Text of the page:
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Along with fighting the bad development, it pays to encourage the good

June 20, 2005|by TIM ROWLAND

A fair question fair the Republican slate of candidates who tried unsuccessfully this spring to take control of City Hall, was whether they cared more about the City of Hagerstown or the interests of the hospital and other pro-development agendas.

The thoughtful reader, however, will have already noticed that the question is somewhat flawed, because it supposes that the interests of the city and the interests of developers are diametrically opposed.

It also implies that developer profits are somehow inversely proportional to the health and well-being of the city as a whole.

As Lee Corso would say, "Not so fast."

Short of some unforeseen economic flat tire, it's a relatively safe assumption that the rest of the decade will see large-scale developments in Washington County, and - unless the City Council blows it, which is always a possibility - some jaw-dropping progress in Hagerstown itself.

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Will some rich developers get even richer? Yup. Should we have a problem with that? Not necessarily. Plenty of times the interests of developers and citizens go hand in hand.

For example, there's been some indignation over a proposed road with a proposed bridge across the Antietam connecting Eastern Boulevard to the proposed hospital at Robinwood.

The conspiracy theory is this: The "fat cats" who own property in this area also have the ear of hospital brass. So they lobbied for the new hospital to be located at Robinwood - over more suitable sites - which would force construction of the road and bridge, opening their lands to gobs of new construction and gobs of new wealth. The taxpayers would build the road for the enrichment of private developers.

I sincerely hope this theory is true, because it would be the only instance of clear thinking that's occurred since this whole hospital relocation mess began.

But to believe this theory, we would also have to believe in a degree of organization and ingenuity that, to my knowledge, has never before transpired in the history of Washington County.

But for the moment, let's assume it's all true. The hospital is in the second-best location. Taxpayers pay for the new road. Private developers use this road to make money.

Yes, it smacks of back-room dealmaking and people putting private interests ahead of public interests, and I understand people who may argue that it isn't right.

But personally, I would count your back and mine as among those being scratched.

A new hospital benefits us all, regardless of where it is situated. Some revisionists at the city say the site at the old Allegheny Energy property would have been better - and that would have been a fine argument - if they had made it when the new hospital was first proposed. But remember, the city's first and lengthy reaction was to suggest a number of second-rate downtown locations, while throwing roadblocks in the way of any out-of-town site.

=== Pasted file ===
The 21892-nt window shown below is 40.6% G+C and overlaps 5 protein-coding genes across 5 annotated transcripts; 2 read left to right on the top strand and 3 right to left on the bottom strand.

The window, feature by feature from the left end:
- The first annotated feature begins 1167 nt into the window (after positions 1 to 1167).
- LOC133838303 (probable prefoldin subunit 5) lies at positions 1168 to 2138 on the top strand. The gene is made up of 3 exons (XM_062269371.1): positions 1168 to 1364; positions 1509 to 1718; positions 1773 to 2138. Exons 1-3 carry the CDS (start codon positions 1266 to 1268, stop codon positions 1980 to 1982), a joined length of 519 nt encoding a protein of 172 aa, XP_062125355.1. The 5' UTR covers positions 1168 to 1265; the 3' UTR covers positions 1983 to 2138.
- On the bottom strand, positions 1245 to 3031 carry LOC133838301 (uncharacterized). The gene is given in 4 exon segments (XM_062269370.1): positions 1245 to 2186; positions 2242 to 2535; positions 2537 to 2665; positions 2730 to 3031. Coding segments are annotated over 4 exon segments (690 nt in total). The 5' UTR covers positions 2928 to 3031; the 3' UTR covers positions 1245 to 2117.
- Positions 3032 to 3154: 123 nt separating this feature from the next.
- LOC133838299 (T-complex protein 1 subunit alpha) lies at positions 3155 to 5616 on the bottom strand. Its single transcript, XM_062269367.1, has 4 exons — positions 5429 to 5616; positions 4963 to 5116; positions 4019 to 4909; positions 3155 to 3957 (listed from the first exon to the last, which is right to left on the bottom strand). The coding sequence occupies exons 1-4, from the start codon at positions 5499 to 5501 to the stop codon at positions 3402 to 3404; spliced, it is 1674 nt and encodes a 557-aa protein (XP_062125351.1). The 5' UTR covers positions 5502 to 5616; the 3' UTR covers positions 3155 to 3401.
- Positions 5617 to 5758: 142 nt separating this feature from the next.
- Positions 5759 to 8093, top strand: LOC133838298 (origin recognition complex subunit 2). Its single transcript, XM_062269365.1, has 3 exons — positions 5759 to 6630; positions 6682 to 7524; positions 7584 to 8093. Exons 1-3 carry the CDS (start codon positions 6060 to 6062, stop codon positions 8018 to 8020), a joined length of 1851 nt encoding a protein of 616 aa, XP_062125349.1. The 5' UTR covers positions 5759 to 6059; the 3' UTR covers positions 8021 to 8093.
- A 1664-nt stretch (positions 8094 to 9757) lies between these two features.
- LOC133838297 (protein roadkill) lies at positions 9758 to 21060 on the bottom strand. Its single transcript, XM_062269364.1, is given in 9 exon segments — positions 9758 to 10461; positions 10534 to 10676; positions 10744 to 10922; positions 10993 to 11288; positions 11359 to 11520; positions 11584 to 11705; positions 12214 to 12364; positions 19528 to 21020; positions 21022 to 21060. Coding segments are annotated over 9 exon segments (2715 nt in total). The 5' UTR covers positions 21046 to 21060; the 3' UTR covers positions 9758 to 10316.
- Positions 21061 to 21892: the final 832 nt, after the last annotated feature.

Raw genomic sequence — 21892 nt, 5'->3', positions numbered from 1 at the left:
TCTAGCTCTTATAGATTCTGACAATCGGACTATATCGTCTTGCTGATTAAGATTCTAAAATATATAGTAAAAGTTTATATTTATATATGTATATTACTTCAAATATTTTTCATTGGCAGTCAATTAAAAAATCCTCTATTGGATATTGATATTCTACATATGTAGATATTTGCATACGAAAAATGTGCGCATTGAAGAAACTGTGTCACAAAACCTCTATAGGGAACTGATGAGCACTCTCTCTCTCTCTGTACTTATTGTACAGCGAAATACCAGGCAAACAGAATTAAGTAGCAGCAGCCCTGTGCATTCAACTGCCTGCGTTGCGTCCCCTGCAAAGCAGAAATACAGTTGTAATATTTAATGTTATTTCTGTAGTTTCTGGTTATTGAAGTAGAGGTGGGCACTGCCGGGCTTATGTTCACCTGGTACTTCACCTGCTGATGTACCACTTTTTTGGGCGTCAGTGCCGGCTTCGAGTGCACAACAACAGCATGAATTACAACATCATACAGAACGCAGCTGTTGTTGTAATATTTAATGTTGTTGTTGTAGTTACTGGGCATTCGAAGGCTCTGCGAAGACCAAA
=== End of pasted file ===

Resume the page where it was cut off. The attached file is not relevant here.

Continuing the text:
As for the new road, it's needed now to alleviate Robinwood traffic jams - whether the hospital is built there or not. And this road has unofficially been penciled in for some time, because it is in a logical location. It would serve thousands of people a day, not just one or two developers. This road would be good public policy, regardless of who benefits.

And of course those developers might just provide services and businesses we might want. And this development will pay taxes of its own.

Much as I would like a developer's first question to be, "How will this project benefit Tim?" I have to acknowledge his first question is going to be, "How will this project benefit me?" The sooner we accept this and get over it, the sooner we realize that working with developers is more likely to produce positive results than always working against them.

Some developments are overweighed in total by community interests - the Mount Aetna quarry expansion and the Funkstown Wal-Mart come to mind - and it is proper that these bad ideas be confronted.

But there is also a sizable number of developers and business folks out there who are proud of the community and want to do what's best, not just for themselves, but for the county as a whole.

We are right to keep our eye on developers; we are wrong to assume they are always up to no good.

This distinction is going to become more and more important in the coming months and years, because development will come no matter what, and if we run the decent ones out of town, their places are likely to be taken by those who are much worse.

It's a natural thing to envy success, and maybe even be a little resentful of it. But when developers and business men and women succeed, the community succeeds along with them. Our jobs are more secure. And because development creates a demand for labor, our jobs begin to pay more. If we have something to sell, there are more people with money who may be interested. If have something we need to buy, we're served by better stores and have access to more products, nicer clothes, better entertainment and more variety at mealtime.

Growth can be good or bad. It should be our job not just to identify bad growth and fight it, but to identify good growth and encourage it. Developers who pay attention to the community and show care in their planning, architecture and landscaping should be, dare we say, applauded.

Occasionally patting a developer on the back may be counterintuitive, but if you look around, you can see that some of them deserve it. And if the community is to thrive, they are the ones we should be making friends with, not enemies.

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